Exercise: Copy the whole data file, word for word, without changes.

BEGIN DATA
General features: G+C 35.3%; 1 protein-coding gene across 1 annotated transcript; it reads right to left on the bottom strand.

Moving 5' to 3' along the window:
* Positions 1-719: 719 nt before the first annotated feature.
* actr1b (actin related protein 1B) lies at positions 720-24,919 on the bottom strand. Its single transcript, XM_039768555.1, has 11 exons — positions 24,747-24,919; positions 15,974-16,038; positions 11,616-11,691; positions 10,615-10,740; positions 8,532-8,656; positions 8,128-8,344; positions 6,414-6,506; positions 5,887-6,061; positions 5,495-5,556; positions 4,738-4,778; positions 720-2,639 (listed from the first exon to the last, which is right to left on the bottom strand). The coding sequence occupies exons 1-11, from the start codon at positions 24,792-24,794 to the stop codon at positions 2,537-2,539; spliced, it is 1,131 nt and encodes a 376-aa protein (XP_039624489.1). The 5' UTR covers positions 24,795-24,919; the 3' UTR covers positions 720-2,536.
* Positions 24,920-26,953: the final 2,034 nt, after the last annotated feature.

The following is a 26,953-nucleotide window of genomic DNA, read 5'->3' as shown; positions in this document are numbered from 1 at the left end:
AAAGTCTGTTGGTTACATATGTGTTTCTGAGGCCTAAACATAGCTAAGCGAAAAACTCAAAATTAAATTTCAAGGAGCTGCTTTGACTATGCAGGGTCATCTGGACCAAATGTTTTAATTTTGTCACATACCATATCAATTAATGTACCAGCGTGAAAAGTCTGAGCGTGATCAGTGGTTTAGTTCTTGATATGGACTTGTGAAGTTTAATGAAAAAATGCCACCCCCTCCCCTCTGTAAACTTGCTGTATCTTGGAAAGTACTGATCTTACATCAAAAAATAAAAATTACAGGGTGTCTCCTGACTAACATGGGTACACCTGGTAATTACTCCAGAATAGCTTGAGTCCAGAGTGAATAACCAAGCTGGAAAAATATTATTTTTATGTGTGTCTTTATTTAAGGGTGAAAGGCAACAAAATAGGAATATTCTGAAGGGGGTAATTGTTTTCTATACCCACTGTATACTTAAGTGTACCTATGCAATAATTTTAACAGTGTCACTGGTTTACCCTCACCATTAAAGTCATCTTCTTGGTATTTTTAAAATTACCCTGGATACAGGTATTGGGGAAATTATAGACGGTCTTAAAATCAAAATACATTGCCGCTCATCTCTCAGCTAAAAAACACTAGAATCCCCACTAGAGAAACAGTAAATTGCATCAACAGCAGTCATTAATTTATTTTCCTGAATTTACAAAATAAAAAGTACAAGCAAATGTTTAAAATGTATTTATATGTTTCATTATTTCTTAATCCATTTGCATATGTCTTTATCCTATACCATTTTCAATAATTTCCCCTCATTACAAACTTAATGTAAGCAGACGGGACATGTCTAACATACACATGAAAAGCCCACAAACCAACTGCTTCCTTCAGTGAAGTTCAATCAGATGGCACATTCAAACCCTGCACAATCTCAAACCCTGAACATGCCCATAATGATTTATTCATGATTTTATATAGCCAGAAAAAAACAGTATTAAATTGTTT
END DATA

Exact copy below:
General features: G+C 35.3%; 1 protein-coding gene across 1 annotated transcript; it reads right to left on the bottom strand.

Moving 5' to 3' along the window:
* Positions 1-719: 719 nt before the first annotated feature.
* actr1b (actin related protein 1B) lies at positions 720-24,919 on the bottom strand. Its single transcript, XM_039768555.1, has 11 exons — positions 24,747-24,919; positions 15,974-16,038; positions 11,616-11,691; positions 10,615-10,740; positions 8,532-8,656; positions 8,128-8,344; positions 6,414-6,506; positions 5,887-6,061; positions 5,495-5,556; positions 4,738-4,778; positions 720-2,639 (listed from the first exon to the last, which is right to left on the bottom strand). The coding sequence occupies exons 1-11, from the start codon at positions 24,792-24,794 to the stop codon at positions 2,537-2,539; spliced, it is 1,131 nt and encodes a 376-aa protein (XP_039624489.1). The 5' UTR covers positions 24,795-24,919; the 3' UTR covers positions 720-2,536.
* Positions 24,920-26,953: the final 2,034 nt, after the last annotated feature.

The following is a 26,953-nucleotide window of genomic DNA, read 5'->3' as shown; positions in this document are numbered from 1 at the left end:
AAAGTCTGTTGGTTACATATGTGTTTCTGAGGCCTAAACATAGCTAAGCGAAAAACTCAAAATTAAATTTCAAGGAGCTGCTTTGACTATGCAGGGTCATCTGGACCAAATGTTTTAATTTTGTCACATACCATATCAATTAATGTACCAGCGTGAAAAGTCTGAGCGTGATCAGTGGTTTAGTTCTTGATATGGACTTGTGAAGTTTAATGAAAAAATGCCACCCCCTCCCCTCTGTAAACTTGCTGTATCTTGGAAAGTACTGATCTTACATCAAAAAATAAAAATTACAGGGTGTCTCCTGACTAACATGGGTACACCTGGTAATTACTCCAGAATAGCTTGAGTCCAGAGTGAATAACCAAGCTGGAAAAATATTATTTTTATGTGTGTCTTTATTTAAGGGTGAAAGGCAACAAAATAGGAATATTCTGAAGGGGGTAATTGTTTTCTATACCCACTGTATACTTAAGTGTACCTATGCAATAATTTTAACAGTGTCACTGGTTTACCCTCACCATTAAAGTCATCTTCTTGGTATTTTTAAAATTACCCTGGATACAGGTATTGGGGAAATTATAGACGGTCTTAAAATCAAAATACATTGCCGCTCATCTCTCAGCTAAAAAACACTAGAATCCCCACTAGAGAAACAGTAAATTGCATCAACAGCAGTCATTAATTTATTTTCCTGAATTTACAAAATAAAAAGTACAAGCAAATGTTTAAAATGTATTTATATGTTTCATTATTTCTTAATCCATTTGCATATGTCTTTATCCTATACCATTTTCAATAATTTCCCCTCATTACAAACTTAATGTAAGCAGACGGGACATGTCTAACATACACATGAAAAGCCCACAAACCAACTGCTTCCTTCAGTGAAGTTCAATCAGATGGCACATTCAAACCCTGCACAATCTCAAACCCTGAACATGCCCATAATGATTTATTCATGATTTTATATAGCCAGAAAAAAACAGTATTAAATTGTTT